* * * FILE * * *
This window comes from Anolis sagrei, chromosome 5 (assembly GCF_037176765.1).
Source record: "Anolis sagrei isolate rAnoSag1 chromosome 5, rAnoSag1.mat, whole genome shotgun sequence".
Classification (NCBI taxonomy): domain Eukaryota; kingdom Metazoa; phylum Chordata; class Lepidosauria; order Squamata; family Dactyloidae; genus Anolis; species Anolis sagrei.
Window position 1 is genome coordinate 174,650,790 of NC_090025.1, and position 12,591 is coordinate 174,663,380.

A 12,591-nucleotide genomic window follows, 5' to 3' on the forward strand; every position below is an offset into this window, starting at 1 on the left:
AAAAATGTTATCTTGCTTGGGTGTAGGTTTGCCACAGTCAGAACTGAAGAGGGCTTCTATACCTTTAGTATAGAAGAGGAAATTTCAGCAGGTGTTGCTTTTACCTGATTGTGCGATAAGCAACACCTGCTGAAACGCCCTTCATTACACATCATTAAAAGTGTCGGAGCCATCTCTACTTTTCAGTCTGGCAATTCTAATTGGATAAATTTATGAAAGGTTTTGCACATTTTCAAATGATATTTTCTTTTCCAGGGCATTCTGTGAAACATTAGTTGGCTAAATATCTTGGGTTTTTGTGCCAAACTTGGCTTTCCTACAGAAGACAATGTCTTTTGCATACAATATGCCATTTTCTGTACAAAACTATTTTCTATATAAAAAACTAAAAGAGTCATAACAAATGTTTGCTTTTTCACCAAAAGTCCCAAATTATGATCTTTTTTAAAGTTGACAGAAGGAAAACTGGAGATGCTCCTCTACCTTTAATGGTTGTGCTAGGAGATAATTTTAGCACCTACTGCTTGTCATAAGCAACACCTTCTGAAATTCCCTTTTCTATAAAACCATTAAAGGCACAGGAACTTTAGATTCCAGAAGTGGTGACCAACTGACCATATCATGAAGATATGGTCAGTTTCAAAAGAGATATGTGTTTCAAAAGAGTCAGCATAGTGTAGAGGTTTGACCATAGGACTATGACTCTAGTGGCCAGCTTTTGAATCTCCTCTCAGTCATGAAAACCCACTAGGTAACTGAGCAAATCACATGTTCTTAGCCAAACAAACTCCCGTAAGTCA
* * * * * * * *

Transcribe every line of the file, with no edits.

This window comes from Anolis sagrei, chromosome 5 (assembly GCF_037176765.1).
Source record: "Anolis sagrei isolate rAnoSag1 chromosome 5, rAnoSag1.mat, whole genome shotgun sequence".
Classification (NCBI taxonomy): domain Eukaryota; kingdom Metazoa; phylum Chordata; class Lepidosauria; order Squamata; family Dactyloidae; genus Anolis; species Anolis sagrei.
Window position 1 is genome coordinate 174,650,790 of NC_090025.1, and position 12,591 is coordinate 174,663,380.

A 12,591-nucleotide genomic window follows, 5' to 3' on the forward strand; every position below is an offset into this window, starting at 1 on the left:
AAAAATGTTATCTTGCTTGGGTGTAGGTTTGCCACAGTCAGAACTGAAGAGGGCTTCTATACCTTTAGTATAGAAGAGGAAATTTCAGCAGGTGTTGCTTTTACCTGATTGTGCGATAAGCAACACCTGCTGAAACGCCCTTCATTACACATCATTAAAAGTGTCGGAGCCATCTCTACTTTTCAGTCTGGCAATTCTAATTGGATAAATTTATGAAAGGTTTTGCACATTTTCAAATGATATTTTCTTTTCCAGGGCATTCTGTGAAACATTAGTTGGCTAAATATCTTGGGTTTTTGTGCCAAACTTGGCTTTCCTACAGAAGACAATGTCTTTTGCATACAATATGCCATTTTCTGTACAAAACTATTTTCTATATAAAAAACTAAAAGAGTCATAACAAATGTTTGCTTTTTCACCAAAAGTCCCAAATTATGATCTTTTTTAAAGTTGACAGAAGGAAAACTGGAGATGCTCCTCTACCTTTAATGGTTGTGCTAGGAGATAATTTTAGCACCTACTGCTTGTCATAAGCAACACCTTCTGAAATTCCCTTTTCTATAAAACCATTAAAGGCACAGGAACTTTAGATTCCAGAAGTGGTGACCAACTGACCATATCATGAAGATATGGTCAGTTTCAAAAGAGATATGTGTTTCAAAAGAGTCAGCATAGTGTAGAGGTTTGACCATAGGACTATGACTCTAGTGGCCAGCTTTTGAATCTCCTCTCAGTCATGAAAACCCACTAGGTAACTGAGCAAATCACATGTTCTTAGCCAAACAAACTCCCGTAAGTCA